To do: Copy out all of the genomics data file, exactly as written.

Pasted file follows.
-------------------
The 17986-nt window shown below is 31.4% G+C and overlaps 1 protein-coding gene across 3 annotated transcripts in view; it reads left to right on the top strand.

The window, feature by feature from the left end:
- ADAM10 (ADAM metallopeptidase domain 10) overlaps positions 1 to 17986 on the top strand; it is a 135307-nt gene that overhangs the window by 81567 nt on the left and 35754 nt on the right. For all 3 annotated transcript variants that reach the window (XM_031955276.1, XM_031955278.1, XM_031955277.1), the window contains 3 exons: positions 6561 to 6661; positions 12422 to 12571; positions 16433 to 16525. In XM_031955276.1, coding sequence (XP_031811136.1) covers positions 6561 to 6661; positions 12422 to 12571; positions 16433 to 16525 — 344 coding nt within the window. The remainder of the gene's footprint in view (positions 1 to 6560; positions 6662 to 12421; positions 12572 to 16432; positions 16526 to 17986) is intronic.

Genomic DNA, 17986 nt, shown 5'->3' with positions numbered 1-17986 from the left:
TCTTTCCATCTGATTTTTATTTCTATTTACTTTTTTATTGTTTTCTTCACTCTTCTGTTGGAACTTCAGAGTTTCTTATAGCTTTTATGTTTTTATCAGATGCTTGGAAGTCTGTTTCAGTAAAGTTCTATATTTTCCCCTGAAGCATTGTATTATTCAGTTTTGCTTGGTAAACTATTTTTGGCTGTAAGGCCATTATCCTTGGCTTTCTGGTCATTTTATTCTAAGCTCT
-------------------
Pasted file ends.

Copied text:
The 17986-nt window shown below is 31.4% G+C and overlaps 1 protein-coding gene across 3 annotated transcripts in view; it reads left to right on the top strand.

The window, feature by feature from the left end:
- ADAM10 (ADAM metallopeptidase domain 10) overlaps positions 1 to 17986 on the top strand; it is a 135307-nt gene that overhangs the window by 81567 nt on the left and 35754 nt on the right. For all 3 annotated transcript variants that reach the window (XM_031955276.1, XM_031955278.1, XM_031955277.1), the window contains 3 exons: positions 6561 to 6661; positions 12422 to 12571; positions 16433 to 16525. In XM_031955276.1, coding sequence (XP_031811136.1) covers positions 6561 to 6661; positions 12422 to 12571; positions 16433 to 16525 — 344 coding nt within the window. The remainder of the gene's footprint in view (positions 1 to 6560; positions 6662 to 12421; positions 12572 to 16432; positions 16526 to 17986) is intronic.

Genomic DNA, 17986 nt, shown 5'->3' with positions numbered 1-17986 from the left:
TCTTTCCATCTGATTTTTATTTCTATTTACTTTTTTATTGTTTTCTTCACTCTTCTGTTGGAACTTCAGAGTTTCTTATAGCTTTTATGTTTTTATCAGATGCTTGGAAGTCTGTTTCAGTAAAGTTCTATATTTTCCCCTGAAGCATTGTATTATTCAGTTTTGCTTGGTAAACTATTTTTGGCTGTAAGGCCATTATCCTTGGCTTTCTGGTCATTTTATTCTAAGCTCT